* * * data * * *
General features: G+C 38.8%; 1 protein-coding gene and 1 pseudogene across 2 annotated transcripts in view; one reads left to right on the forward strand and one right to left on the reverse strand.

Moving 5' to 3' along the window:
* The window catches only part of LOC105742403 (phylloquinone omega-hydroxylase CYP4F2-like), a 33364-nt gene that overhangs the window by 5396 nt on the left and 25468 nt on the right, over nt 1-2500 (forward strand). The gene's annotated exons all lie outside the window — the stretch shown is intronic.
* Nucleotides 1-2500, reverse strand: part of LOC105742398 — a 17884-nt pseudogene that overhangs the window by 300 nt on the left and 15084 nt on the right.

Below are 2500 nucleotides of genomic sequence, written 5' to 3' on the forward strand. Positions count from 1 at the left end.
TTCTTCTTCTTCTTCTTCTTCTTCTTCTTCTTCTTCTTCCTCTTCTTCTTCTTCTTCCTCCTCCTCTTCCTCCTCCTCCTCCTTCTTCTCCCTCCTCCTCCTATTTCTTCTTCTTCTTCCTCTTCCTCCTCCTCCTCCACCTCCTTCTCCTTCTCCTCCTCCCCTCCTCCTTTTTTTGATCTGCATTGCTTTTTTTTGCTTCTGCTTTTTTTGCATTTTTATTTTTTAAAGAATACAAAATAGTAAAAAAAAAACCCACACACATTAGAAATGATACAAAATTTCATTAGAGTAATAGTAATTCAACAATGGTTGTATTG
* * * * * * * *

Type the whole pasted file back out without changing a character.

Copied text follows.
General features: G+C 38.8%; 1 protein-coding gene and 1 pseudogene across 2 annotated transcripts in view; one reads left to right on the forward strand and one right to left on the reverse strand.

Moving 5' to 3' along the window:
* The window catches only part of LOC105742403 (phylloquinone omega-hydroxylase CYP4F2-like), a 33364-nt gene that overhangs the window by 5396 nt on the left and 25468 nt on the right, over nt 1-2500 (forward strand). The gene's annotated exons all lie outside the window — the stretch shown is intronic.
* Nucleotides 1-2500, reverse strand: part of LOC105742398 — a 17884-nt pseudogene that overhangs the window by 300 nt on the left and 15084 nt on the right.

Below are 2500 nucleotides of genomic sequence, written 5' to 3' on the forward strand. Positions count from 1 at the left end.
TTCTTCTTCTTCTTCTTCTTCTTCTTCTTCTTCTTCTTCCTCTTCTTCTTCTTCTTCCTCCTCCTCTTCCTCCTCCTCCTCCTTCTTCTCCCTCCTCCTCCTATTTCTTCTTCTTCTTCCTCTTCCTCCTCCTCCTCCACCTCCTTCTCCTTCTCCTCCTCCCCTCCTCCTTTTTTTGATCTGCATTGCTTTTTTTTGCTTCTGCTTTTTTTGCATTTTTATTTTTTAAAGAATACAAAATAGTAAAAAAAAAACCCACACACATTAGAAATGATACAAAATTTCATTAGAGTAATAGTAATTCAACAATGGTTGTATTG